Chestnuts are still a central part of the cuisine in many parts of northern Italy. They’ve also been rediscovered recently by nutritionists for their impressive dietary qualities: they’re primarily made up of complex carbohydrates, they’re gluten-free and high in fiber, and unlike all other nuts, they’re very low in fats (the most comprehensive table I found on chestnut nutrition is in Italian, here).


Nowadays, the most common use of chestnut flour in Italian cuisine is castagnaccio, a very simple sweet flat bread that is fragrant with Mediterranean flavours.


500 grams chestnut flour
pine nuts, a handful
raisins, a handful
olive oil

Mix the chestnut flour and a pinch of salt with enough water to create a liquid batter. Pour it into a pizza pan greased with olive oil. Sprinkle pine nuts, raisins, and a little rosemary over the top. Bake for 20-30 minutes in a hot oven until it forms a crust. (There are many regional variations on the castagnaccio recipe.)


Fresh chestnuts can also be roasted in a special skillet with holes in the bottom (see photo), over a high gas flame. Just make sure to make a cut across the shells before you roast your chestnuts, so the steam can escape, and to peel them while they're still hot, or the shells will stick to the nuts. When we come back from our walks in the chilly autumn woods, roasted chestnuts that we've just gathered make the perfect warming and healthy snack.

Do you find chestnuts in your part of the world? What else do you gather in your local forests and fields?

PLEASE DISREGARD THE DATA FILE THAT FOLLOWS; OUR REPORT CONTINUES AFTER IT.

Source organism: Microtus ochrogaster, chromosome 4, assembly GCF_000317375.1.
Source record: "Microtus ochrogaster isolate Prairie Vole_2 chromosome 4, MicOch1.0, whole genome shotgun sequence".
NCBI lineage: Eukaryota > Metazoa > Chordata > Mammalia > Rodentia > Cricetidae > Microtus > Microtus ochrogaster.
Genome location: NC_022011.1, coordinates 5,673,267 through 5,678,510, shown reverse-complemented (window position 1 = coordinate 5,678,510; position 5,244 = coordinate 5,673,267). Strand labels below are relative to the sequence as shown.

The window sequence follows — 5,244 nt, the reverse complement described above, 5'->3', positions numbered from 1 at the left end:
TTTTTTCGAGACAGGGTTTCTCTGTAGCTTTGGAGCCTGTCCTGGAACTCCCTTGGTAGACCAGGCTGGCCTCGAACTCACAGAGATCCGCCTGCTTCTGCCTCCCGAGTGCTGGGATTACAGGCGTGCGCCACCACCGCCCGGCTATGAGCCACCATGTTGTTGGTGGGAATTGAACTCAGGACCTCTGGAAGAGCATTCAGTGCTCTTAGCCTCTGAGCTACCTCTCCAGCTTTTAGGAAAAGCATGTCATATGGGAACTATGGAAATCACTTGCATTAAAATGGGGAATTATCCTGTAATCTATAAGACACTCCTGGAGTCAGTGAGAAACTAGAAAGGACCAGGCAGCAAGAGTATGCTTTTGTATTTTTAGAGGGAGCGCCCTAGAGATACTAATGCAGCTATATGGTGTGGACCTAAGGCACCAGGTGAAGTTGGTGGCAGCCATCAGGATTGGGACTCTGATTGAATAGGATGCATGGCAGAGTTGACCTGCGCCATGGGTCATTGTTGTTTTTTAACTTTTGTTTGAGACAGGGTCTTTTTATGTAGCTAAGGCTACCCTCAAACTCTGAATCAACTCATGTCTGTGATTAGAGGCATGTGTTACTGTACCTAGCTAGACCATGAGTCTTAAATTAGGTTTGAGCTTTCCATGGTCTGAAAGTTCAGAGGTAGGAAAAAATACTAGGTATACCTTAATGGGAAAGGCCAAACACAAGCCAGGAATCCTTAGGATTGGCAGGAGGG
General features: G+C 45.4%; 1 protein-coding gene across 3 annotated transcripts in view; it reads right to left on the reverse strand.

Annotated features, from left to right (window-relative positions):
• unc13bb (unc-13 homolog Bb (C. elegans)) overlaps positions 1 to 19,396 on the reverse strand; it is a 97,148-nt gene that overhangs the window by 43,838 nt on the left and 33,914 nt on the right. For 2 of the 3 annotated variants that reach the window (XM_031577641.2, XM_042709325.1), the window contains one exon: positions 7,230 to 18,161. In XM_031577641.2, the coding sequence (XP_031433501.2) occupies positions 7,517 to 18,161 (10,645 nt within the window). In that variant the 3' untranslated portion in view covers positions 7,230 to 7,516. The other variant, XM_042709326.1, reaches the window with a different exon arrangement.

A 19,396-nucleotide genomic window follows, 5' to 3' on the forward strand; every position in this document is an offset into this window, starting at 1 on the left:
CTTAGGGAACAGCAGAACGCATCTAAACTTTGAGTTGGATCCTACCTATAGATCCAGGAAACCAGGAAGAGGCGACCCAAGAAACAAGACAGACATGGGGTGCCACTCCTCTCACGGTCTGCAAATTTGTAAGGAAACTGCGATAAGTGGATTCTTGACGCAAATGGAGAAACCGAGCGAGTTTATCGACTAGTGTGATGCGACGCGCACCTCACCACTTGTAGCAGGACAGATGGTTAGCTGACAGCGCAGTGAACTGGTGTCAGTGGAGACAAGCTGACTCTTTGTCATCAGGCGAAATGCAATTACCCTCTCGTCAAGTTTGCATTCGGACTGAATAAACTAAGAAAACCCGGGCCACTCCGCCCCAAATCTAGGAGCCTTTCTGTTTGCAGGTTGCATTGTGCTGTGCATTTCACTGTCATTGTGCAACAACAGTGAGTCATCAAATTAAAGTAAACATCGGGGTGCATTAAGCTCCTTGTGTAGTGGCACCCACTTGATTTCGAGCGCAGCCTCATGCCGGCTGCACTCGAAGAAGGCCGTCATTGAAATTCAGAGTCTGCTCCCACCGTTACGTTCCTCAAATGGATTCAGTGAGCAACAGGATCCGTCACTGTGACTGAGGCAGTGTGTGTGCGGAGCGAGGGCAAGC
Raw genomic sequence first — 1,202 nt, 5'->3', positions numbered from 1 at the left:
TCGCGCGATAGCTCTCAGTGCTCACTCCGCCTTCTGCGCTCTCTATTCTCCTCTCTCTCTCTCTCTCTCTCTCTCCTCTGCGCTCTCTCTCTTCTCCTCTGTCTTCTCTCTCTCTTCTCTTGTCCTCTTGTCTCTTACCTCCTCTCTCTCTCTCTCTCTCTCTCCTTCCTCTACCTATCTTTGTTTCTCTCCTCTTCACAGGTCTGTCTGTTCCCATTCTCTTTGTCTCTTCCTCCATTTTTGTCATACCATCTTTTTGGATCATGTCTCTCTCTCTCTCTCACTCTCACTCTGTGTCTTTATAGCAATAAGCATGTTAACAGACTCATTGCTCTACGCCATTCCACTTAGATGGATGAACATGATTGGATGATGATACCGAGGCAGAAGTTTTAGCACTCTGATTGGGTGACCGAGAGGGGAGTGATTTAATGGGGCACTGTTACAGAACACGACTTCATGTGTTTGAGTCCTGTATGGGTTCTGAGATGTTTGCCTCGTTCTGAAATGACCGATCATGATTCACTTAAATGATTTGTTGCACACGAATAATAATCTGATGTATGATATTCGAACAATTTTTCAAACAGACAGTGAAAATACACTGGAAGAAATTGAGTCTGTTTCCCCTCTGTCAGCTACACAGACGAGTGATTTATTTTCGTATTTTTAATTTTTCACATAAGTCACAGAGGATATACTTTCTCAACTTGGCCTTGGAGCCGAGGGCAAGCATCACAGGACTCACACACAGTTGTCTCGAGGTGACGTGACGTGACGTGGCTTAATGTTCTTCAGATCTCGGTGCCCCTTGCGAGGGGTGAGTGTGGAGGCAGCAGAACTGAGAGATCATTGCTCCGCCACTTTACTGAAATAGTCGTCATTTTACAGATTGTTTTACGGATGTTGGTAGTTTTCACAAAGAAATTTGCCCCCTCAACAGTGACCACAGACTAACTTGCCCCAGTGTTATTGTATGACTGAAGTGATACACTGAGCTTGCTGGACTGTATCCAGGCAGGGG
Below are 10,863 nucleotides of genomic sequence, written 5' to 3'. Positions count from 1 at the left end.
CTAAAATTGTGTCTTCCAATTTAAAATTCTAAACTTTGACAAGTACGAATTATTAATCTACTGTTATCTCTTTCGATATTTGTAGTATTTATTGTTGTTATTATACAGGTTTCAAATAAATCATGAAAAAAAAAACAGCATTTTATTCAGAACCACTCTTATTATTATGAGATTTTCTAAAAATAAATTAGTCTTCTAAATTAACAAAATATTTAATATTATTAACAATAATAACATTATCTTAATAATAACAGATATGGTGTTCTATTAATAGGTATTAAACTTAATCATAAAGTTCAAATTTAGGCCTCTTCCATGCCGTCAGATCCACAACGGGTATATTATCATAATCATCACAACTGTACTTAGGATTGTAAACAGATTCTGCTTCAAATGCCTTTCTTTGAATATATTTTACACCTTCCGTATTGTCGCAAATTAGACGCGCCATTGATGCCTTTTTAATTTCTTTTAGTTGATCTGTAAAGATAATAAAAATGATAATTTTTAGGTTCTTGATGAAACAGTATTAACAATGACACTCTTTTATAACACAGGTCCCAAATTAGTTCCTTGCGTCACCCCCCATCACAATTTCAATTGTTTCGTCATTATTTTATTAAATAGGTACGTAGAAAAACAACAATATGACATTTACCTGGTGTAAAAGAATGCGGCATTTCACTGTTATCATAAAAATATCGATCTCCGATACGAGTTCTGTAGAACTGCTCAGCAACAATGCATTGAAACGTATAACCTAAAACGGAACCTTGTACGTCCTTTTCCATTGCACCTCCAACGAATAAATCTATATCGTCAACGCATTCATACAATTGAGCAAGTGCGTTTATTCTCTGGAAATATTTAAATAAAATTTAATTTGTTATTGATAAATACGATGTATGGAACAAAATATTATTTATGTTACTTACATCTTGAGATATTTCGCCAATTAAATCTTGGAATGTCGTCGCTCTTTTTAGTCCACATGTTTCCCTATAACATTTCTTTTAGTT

If you'd like to try chestnuts or chestnut flour, but live in an area where they are not available, here is a US producer (their website has also many, many recipes).

Sunday, 18 October 2009

How To Roast Vegetables Simply

by Melinda Briana Epler
One Green Generation

When I bring my lunch to work, or I tell people what we had for dinner last night, people are often impressed with my roasted vegetables. "How do you do that?" I'm often asked. Yes, I remember before my husband went to cooking school, I had no idea how to roast veggies, and it sounded really difficult!

Well I'm here to tell any of you who don't know how, that it is one of the easiest things to cook when you have a busy schedule like mine. Basically, you do a very small bit of prepping, and then you set it and forget it.

How To Roast Vegetables Simply

The following is Matt's awesome recipe - enjoy!


  • Seasonal Vegetables
  • Cooking Oil (we prefer olive oil)
  • Salt
  • Pepper


  1. Preheat the oven to 400. Matt says, “Set it and forget it, don’t listen to recipes that give different temperatures for everything.”
  2. Chop the vegetables into large pieces (photos above).
  3. Put the vegetables in a large bowl and coat in oil (we prefer olive oil). For the amount of veggies above, we used 2-3 tablespoons. Don’t be afraid of over-oiling - the extra will just pool at the bottom of the bowl.
  4. Toss!
  5. Salt heavily. I throw in a small handful of salt.
  6. Toss!
  7. Pepper the vegetables well, but don’t over do it.